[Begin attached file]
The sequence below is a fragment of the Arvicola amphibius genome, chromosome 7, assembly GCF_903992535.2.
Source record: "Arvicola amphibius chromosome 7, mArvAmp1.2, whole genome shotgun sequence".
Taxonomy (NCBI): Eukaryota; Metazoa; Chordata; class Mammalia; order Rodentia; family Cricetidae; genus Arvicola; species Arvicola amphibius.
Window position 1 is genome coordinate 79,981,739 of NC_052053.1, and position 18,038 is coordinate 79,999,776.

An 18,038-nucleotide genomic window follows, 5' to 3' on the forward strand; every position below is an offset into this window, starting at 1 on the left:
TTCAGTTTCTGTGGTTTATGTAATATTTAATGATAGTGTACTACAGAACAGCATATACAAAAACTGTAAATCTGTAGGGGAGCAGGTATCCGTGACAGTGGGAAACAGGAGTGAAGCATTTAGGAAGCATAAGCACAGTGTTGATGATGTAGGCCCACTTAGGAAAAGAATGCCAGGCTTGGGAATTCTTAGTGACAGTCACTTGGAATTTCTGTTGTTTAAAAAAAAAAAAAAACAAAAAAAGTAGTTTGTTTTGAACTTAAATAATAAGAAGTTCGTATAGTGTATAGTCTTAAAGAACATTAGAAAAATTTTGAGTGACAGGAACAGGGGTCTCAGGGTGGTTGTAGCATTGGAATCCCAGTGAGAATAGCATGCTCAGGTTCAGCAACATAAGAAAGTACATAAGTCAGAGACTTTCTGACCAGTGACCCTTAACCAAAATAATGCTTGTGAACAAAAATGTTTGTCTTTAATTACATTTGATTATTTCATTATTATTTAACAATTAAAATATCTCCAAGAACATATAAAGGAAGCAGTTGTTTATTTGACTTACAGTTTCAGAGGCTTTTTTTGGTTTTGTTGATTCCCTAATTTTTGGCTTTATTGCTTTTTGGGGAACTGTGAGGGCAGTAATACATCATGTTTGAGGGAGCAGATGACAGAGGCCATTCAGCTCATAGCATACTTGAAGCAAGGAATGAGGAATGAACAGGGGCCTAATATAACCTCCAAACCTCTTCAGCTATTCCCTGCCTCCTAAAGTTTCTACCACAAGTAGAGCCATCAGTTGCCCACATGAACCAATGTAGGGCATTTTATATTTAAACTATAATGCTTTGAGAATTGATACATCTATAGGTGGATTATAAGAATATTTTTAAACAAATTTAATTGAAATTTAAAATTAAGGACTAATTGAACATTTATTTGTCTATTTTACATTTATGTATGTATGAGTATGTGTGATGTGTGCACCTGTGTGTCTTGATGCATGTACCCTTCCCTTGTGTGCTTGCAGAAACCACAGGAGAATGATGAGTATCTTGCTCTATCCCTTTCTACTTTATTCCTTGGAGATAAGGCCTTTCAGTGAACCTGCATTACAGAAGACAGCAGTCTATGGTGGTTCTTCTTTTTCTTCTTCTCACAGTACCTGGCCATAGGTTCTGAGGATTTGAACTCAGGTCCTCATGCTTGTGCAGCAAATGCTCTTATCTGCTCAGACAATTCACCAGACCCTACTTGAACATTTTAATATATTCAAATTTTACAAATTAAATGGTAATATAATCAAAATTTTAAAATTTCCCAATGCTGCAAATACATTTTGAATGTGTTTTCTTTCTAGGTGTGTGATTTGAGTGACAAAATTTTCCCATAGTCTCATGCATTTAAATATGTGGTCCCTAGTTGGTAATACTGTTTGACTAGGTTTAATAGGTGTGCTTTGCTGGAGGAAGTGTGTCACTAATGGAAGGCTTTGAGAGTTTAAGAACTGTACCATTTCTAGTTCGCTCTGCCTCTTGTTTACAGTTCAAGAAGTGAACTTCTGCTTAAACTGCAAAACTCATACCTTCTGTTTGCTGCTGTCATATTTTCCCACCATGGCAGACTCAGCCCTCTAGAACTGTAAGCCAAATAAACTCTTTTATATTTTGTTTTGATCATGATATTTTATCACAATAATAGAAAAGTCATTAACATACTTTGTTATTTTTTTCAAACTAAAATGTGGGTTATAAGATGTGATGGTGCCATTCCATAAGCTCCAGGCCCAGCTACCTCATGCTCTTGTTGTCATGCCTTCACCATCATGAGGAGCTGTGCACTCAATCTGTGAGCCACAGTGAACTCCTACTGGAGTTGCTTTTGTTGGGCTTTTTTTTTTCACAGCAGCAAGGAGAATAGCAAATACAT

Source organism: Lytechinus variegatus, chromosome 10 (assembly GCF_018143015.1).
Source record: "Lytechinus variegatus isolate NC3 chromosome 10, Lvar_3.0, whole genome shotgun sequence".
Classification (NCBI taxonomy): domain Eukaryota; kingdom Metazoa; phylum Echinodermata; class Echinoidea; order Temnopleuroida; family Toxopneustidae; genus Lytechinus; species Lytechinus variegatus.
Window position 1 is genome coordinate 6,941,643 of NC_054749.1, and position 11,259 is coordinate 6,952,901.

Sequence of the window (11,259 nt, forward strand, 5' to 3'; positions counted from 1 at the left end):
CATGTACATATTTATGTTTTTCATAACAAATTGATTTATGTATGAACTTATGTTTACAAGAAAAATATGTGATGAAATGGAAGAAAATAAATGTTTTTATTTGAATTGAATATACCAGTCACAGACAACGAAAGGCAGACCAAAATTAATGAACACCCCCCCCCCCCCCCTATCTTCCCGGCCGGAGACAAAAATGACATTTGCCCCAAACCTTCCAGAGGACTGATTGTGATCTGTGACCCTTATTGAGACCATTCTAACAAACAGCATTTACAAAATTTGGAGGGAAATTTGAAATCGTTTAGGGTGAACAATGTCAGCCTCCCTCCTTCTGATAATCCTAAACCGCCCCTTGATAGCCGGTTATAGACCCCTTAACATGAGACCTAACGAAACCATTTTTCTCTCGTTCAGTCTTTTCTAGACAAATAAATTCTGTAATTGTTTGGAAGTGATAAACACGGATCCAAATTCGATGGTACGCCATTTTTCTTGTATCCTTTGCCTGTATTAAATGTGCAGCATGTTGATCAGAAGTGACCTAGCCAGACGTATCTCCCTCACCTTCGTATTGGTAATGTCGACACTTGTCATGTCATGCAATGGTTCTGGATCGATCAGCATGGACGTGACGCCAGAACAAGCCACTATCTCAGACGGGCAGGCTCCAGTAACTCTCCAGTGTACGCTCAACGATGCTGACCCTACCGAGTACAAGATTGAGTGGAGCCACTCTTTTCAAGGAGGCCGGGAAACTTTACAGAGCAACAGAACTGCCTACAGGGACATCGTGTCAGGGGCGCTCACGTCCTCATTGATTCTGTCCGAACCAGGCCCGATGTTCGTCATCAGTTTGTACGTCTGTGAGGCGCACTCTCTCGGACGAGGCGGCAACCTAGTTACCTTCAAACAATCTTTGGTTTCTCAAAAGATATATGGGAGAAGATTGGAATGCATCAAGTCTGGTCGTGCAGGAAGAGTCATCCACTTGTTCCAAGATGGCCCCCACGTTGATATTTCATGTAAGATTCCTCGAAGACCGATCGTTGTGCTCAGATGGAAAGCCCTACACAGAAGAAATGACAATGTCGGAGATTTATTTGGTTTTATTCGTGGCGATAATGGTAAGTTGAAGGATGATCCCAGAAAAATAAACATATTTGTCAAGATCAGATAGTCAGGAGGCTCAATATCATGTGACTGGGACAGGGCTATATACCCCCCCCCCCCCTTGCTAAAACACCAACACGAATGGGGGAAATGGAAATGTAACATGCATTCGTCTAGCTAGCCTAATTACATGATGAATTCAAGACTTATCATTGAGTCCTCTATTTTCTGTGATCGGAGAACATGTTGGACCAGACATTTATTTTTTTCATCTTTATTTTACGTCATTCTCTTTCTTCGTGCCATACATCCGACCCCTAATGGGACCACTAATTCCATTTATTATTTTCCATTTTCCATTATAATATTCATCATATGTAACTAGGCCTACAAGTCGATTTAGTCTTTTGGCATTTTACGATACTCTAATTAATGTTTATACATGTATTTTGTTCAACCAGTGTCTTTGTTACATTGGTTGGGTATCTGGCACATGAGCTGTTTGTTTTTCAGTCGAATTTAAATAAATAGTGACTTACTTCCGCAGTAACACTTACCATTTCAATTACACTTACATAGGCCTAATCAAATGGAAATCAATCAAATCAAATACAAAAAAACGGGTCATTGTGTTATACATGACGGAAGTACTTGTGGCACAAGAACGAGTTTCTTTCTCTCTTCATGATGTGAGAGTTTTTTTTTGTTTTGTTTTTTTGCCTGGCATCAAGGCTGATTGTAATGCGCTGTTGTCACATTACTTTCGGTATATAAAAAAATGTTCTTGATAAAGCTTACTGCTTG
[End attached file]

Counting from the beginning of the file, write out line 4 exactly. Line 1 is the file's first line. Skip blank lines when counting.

Window position 1 is genome coordinate 79,981,739 of NC_052053.1, and position 18,038 is coordinate 79,999,776.